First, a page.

Sunday morning and not only has the time changed but the season certainly has also! Yesterday was capri and short sleeve, sunny summer weather. This morning is heavy gray clouds, wet pavement and STRONG tailwinds. It’s definitely fall. No worries about sun in the eyes as we headed on our way - just ahead of the next storm! Due east we flew again and with the tailwind the gas mileage improved, too. H’s navigation system is pointed towards home now! He wants to sleep in his own bed – SOON! Rt 94 in Minnesota changed direction to southeast once we rounded the curve in the road just past Fargo. The colors at the edge of the road, out to the horizon changed to green grass and darker green trees and red barns! Yellow aspen changed to deep red sumac. The occasional vehicle or truck changed to a steady stream of traffic and then heavy traffic as we reached Minneapolis. The Mall of America just south of Minneapolis was the intended port of call for the afternoon. The bypass around to the south of Minneapolis itself was lined with shopping centers and we were heading for the BIGGIE! One of the parking garages was even bigger than the entire Franklin Park Mall in Toledo. We entered the mall at the Bloomingdale entrance on the 4th level of the mall but never did find Bloomingdale’s! We saw it from the pedestrian walkway tho!! We’ve been told that there was an amusement park on the lower level of the mall. Since it was a Sunday afternoon the Nickelodeon, Dora the Explorer, Blues Clues, SpongeBob Squarepants themed mega park was a cacophony of noise, electric colors, amazing rides and KIDS! Talk about sensory overload! There were roller coasters in orange, yellows, purples and lime green. A Demon Drop ride for bigger kids and one for the little ones also! ( I thought about Raegan!) A merry-go-round like the one at the Toledo Zoo and a ferris wheel almost as big as at Cedar Point! There was a swinging ride that was a mammoth skateboard where the passengers were in rotating seats that twirled around and around on top of the skateboard as the giant board swung high like a huge pendulum. AND – the Cedar Point ride that takes you straight up and then zooms straight down - - - it was there too! In bright turquoise! It reached almost to the glass windows in the ceiling! The food court was up on the 3rd level and we ate our Orange Chicken with chow mein from Panda Express at a table right by the railing overlooking the “park”, so we could watch the action below. We did not ‘shop” but we did walk some of the many levels, amazed at all the stairs, escalators and cross over walkways. The Mall of America needs a girlfriend to shop with – not H! We did go into Sears - does that count? Lola was confused with all the layers of the parking garage but she did catch up once we were back out on the street and we quickly wove thru traffic and back up onto the interstate. We made it over the Mississippi River into Wisconsin with fond memories about the start of our journey and our stay downriver in LaCrosse. Menomonie is one town west of Eau Claire and thanks to yet another traveler’s coupon we’ve got a place to “camp” for the night at one more Econo Lodge for a reasonable price. Monday we will see Michigan once more!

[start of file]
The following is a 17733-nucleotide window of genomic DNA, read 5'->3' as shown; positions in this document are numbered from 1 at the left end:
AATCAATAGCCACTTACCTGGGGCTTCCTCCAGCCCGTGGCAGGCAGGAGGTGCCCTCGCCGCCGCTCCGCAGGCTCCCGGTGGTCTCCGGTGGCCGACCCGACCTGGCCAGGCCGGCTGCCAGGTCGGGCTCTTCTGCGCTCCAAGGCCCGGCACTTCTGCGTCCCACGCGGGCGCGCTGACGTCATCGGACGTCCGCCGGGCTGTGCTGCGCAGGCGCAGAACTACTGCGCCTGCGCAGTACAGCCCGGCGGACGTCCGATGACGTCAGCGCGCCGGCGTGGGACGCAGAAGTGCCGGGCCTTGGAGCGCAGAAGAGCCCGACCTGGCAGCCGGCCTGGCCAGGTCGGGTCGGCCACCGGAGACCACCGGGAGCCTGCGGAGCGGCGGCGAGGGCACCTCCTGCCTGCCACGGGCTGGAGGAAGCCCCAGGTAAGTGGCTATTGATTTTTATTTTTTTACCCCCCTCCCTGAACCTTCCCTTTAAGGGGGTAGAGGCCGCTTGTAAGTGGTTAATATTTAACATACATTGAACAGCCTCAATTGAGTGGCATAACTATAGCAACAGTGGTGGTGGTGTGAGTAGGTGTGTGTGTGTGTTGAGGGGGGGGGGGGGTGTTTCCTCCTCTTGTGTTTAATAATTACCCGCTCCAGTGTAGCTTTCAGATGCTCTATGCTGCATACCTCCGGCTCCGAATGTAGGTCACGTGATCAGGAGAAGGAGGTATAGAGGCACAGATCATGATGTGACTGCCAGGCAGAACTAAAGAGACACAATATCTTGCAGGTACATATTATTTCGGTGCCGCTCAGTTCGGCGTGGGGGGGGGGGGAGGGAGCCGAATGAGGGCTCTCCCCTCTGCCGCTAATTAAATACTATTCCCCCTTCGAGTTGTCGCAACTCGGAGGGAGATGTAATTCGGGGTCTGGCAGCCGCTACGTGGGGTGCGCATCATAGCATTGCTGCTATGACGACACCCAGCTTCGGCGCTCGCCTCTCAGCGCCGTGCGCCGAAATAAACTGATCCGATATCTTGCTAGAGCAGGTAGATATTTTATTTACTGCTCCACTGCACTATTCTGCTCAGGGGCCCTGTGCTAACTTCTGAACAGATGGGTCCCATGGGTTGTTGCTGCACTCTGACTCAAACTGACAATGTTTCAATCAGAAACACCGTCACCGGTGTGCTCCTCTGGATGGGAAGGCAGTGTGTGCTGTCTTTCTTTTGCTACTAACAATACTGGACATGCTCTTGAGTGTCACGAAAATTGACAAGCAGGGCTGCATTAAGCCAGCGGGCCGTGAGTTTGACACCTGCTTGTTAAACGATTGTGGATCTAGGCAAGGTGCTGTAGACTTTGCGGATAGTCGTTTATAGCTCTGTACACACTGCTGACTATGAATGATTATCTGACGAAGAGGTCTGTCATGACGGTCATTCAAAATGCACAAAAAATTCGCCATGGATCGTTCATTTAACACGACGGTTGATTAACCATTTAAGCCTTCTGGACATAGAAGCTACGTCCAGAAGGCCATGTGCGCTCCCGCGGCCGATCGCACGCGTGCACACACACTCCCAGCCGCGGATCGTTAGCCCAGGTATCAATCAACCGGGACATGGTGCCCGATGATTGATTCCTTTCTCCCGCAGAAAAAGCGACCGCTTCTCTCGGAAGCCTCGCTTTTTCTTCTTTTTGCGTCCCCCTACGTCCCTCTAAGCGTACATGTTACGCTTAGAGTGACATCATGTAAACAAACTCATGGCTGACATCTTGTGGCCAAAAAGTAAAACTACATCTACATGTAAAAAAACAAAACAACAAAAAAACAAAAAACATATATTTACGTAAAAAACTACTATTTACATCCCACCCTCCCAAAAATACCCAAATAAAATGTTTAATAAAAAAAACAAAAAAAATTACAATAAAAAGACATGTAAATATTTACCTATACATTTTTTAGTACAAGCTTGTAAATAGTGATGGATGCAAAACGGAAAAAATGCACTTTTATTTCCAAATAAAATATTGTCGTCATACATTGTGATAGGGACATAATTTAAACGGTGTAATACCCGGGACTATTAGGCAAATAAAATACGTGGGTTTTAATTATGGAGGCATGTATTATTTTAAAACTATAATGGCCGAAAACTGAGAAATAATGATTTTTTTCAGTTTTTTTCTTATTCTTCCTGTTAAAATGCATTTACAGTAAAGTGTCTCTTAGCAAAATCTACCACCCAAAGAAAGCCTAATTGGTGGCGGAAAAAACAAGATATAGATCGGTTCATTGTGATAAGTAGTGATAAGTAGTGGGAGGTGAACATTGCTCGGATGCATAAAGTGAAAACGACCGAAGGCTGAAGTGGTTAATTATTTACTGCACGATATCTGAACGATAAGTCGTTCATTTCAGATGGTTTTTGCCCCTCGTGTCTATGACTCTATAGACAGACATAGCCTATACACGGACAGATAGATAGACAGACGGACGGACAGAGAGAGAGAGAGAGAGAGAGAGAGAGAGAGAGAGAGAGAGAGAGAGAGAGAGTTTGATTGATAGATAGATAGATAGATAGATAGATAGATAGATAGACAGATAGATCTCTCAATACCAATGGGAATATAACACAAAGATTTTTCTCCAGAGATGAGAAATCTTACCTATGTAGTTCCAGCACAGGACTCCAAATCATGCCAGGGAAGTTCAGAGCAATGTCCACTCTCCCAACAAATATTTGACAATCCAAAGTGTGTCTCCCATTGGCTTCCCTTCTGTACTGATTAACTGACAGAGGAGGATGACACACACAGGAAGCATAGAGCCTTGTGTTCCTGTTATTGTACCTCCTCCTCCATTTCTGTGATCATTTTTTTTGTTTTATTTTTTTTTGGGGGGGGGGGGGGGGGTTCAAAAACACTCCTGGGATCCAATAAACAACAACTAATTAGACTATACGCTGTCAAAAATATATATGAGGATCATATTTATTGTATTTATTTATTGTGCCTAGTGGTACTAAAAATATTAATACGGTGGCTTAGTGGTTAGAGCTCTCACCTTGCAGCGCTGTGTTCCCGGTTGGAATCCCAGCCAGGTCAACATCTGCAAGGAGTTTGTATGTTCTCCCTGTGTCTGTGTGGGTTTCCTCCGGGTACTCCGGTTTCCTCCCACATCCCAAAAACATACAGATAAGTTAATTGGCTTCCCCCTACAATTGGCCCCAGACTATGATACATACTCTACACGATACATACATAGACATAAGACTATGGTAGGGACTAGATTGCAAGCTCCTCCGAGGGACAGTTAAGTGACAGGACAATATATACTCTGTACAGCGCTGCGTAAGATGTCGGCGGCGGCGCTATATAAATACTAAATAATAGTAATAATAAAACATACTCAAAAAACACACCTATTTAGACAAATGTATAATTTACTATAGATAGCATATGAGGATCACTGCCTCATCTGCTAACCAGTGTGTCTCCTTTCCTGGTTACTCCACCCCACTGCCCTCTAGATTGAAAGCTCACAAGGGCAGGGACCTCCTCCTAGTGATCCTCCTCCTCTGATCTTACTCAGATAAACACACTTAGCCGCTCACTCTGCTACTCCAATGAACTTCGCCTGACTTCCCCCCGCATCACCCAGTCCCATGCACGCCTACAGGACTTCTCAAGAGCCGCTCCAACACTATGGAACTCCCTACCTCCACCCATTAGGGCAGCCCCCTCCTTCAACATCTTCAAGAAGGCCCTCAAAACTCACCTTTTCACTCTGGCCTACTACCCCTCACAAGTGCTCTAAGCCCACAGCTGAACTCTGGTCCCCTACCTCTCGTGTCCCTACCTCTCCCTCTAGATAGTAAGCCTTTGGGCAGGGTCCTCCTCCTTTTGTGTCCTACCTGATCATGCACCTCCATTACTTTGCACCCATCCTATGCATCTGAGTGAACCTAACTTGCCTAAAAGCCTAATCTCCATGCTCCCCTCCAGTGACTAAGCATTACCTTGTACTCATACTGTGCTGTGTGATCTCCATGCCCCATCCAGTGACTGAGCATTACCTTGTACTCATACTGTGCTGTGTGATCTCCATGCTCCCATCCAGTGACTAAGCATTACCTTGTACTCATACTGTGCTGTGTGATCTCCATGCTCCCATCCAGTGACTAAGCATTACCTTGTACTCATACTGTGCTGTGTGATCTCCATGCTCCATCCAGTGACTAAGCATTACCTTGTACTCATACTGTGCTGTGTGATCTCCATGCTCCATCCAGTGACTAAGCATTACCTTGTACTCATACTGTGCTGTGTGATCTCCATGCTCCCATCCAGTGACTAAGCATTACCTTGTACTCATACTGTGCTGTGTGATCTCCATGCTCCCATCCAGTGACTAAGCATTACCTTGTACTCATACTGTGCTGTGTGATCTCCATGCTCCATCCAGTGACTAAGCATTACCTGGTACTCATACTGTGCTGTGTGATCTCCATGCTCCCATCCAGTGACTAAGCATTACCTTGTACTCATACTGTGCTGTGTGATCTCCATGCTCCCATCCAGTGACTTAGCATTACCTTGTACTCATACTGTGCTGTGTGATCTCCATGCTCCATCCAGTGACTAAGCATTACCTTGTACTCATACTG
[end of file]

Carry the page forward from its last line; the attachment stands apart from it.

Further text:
Friday, September 25, 2009

Westward Ho Eastbound

Westward Ho Eastbound

Our room at the Crown Motel was very nice and clean with pretty hardwood floors! The outside was a sunny yellow and the ½ dozen units on either side in the front all had cute little cement front porches with plastic chairs and a small table. Before we left town we took a few pictures of the lake with the road to Summerland and the yellow cliffs that we had gone by the evening before. Barbee and Terry live in such a gorgeous area! The orchards south of Penticton take up the entire valley and stretch out like Midwest cornfields! While we headed south to the US border, anticipating the stern, stoic customs agent demeanor that we had been warned about, I “strongly suggested” that H keep his sometimes sarcastic humor in check and JUST answer the agent’s questions. Did he, you ask? If you know H, you already know that answer. We were the 10th vehicle in line. One or two of them took a bit longer than the 2 or 3 normal questions. A small motorhome was even pulled over. Those nine vehicles took 10 minutes. It took us 5 minutes to get thru! Luckily, as she opened things, she left them strewn over the back interior of the van and nothing was removed to the pavement. Thankfully, we/I endured and off we drove south, safely back in the US of A. From British Columbia, across the corner of Washington, across the panhandle of Idaho and into Montana we drove. Libbey Montana is the Eagle City of Montana and I did see a lot of high nesting perches all along the way. The center of town has a hugh big statue of an eagle that hangs above the street! The time had changed but I was still tired!